This course explores the unfoldment of higher states of human consciousness — the full realization of your own limitless potential — as described by Maharishi and as experienced naturally and spontaneously by Transcendental Meditation practitioners and by people throughout history. The course examines the experiences belonging to each state, the developmental processes that culture each state, pertinent research, and practical outcomes of these experiences in daily life, thereby providing an overview of the range of possible experiences on the way to full enlightenment. This course is question and discussion-driven, with an emphasis on connecting this understanding of higher states to your own experiences.
    This course presents the latest knowledge from Western science and the Maharishi Consciousness-Based Health Care program concerning the optimum daily routine for establishing the foundation for lifelong excellent health and growing enlightenment. The major focus is on the details of the ideal routine of sleep, diet, exercise, meaningful activity, recreation, and the importance of the regular experience of pure consciousness for optimum health and evolution.
    A Forest Academy studies interdisciplinary themes from the Exploring Consciousness course, together with deep rest and rejuvenation. Students can explore more deeply the principles associated with developing their own inner intelligence and understand how that intelligence can be practically applied to specific areas of life. The goal of these academies is to connect the knowledge of the rest of the curriculum with universal principles of natural law and transform it into a living and useful dimension of the students’ lives. Fit for Life and Higher States of Consciousness are examples of forest academies.

Cost & Aid, 2024-25

    US On-Campus Undergraduate

    This estimate is based on one year for a typical on-campus Federal Pell Grant recipient (represents 80% of our onsite undergraduates). File your Free Application for Federal Student Aid (FAFSA) and then contact our financial aid office for questions on variables.

    Annual Cost and Typical Financial Aid
    Tuition and fees$16,530
    Housing (single room) and meals*$7,400
    Grants and Scholarship (typical)-$14,400
    Net cost per year$9,530
    Federal student loans-$9,530
    Your payment$0

    *Applicable only to students living on campus

    Additional Financial Aid Information

    $2,400 Federal Work Study is available toward your estimated $4,800 out of pocket costs.
    Scholarship from MIU described above consists of the Federal Pell Grant and the Federal Supplemental Education Grant and is based on (1) full-time enrollment and (2) financial need based on expected FAFSA outcome.
    Repayment begins after your enrollment ends. Unique repayment plans are available such as income-based, Public Service Loan Forgiveness, and deferments based on low income or unemployment.

    There are a variety of money-saving tax benefits to assist in reducing the cost of education expenses. More about education tax benefits.
    Veterans should contact the VA for information on Veterans Education Benefits. Veterans eligible for BAH monthly benefits: The VA utilizes a scale of credits per block of courses; therefore, the VA sometimes pays part-time benefits for an individual month while the university delivers full-time federal aid for an entire semester. Our Veterans Certifying Official is our Director of Financial Aid.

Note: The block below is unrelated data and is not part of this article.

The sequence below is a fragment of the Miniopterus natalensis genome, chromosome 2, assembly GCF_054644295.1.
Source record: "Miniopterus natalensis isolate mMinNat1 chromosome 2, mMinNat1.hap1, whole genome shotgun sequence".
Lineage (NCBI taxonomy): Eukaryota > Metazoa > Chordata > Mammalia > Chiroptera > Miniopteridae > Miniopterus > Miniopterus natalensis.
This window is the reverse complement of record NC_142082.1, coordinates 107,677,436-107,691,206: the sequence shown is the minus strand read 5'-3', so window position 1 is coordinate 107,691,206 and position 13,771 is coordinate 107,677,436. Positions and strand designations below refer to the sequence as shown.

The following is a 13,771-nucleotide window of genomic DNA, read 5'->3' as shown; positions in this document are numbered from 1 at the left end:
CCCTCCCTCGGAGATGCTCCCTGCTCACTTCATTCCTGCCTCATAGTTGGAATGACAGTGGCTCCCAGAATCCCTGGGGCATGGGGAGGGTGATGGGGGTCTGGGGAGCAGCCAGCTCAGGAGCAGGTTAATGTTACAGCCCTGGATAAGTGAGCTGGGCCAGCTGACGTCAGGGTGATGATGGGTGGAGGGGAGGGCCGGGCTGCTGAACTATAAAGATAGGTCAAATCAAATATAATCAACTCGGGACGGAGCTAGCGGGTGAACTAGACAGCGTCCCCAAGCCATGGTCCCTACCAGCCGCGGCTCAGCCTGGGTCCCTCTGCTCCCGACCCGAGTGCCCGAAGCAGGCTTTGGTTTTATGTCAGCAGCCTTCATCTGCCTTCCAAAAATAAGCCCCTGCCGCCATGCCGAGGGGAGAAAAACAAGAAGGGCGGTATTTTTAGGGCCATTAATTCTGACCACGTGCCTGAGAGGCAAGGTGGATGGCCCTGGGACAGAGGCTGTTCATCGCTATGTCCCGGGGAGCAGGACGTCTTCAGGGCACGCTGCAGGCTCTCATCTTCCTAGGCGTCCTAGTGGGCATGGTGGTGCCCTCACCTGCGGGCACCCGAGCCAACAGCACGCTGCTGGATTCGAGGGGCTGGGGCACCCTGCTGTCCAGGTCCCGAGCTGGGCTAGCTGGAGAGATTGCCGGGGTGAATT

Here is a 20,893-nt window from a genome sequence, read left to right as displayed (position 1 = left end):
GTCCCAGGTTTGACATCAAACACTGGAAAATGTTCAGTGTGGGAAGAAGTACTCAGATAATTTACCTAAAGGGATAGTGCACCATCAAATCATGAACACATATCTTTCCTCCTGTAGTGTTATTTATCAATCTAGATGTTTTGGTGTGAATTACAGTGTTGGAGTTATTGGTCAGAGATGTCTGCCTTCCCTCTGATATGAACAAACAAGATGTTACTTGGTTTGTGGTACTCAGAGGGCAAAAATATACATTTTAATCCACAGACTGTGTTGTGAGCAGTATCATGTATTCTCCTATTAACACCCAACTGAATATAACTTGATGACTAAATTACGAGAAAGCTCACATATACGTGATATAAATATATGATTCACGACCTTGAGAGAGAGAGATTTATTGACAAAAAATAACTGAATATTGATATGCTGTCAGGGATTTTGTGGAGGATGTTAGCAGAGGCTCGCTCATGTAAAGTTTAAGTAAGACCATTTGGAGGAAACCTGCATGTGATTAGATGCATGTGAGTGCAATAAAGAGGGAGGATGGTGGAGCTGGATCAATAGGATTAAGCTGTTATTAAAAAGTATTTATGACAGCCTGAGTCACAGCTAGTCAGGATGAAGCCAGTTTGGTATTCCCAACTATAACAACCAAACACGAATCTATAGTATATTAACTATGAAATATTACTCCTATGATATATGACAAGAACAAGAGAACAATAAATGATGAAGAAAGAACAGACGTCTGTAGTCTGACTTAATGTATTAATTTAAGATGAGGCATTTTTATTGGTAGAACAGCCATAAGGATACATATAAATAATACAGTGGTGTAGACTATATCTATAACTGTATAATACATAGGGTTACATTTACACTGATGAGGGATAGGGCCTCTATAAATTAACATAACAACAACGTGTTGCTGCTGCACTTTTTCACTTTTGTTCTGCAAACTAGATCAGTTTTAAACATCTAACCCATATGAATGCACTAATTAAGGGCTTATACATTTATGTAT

Loan Repayment Options

    Payments are a fixed amount that ensures your loans are paid off within 10 years (within 10 to 30 years for Consolidation Loans).
    Payments may be fixed or graduated and will ensure that your loans are paid off within 25 years.
    Payments are lower at first and then increase, usually every two years, and are for an amount that will ensure your loans are paid off within 10 years (within 10 to 30 years for Consolidation Loans).
    Your monthly payments will be either 10 or 15 percent of discretionary income (depending on when you received your first loans), but never more than you would have paid under the 10-year Standard Repayment Plan.
    Payments are recalculated each year and are based on your updated income, family size, and the total amount of your Direct Loans. Any outstanding balance will be forgiven if you haven’t repaid your loan in full after 25 years.
    Your monthly payment is based on annual income, but your loan will be paid in full within 15 years.

    Tuition, other fees, scholarships, and financial policies are subject to change prior to the entry date. For more information, contact us at finaid@miu.edu for a quick reply — normally one business day — or see more about financial aid.

    International On-Campus Undergraduate

    Annual Cost and Typical Financial Aid
    Tuition and fees$16,530
    Housing (single room) and meals$7,400
    Health insurance (estimate)$1,992
    Personal expenses, books, unexpected needs (estimate)$3,500
    Cost Per Year$29,422

    Full-time students may apply for up to $6,000 scholarship based on qualifying level of documented family income. Our undergraduate scholarship application form will be available upon application to the university.

    Tuition, other fees, scholarships, and financial policies are subject to change prior to the entry date.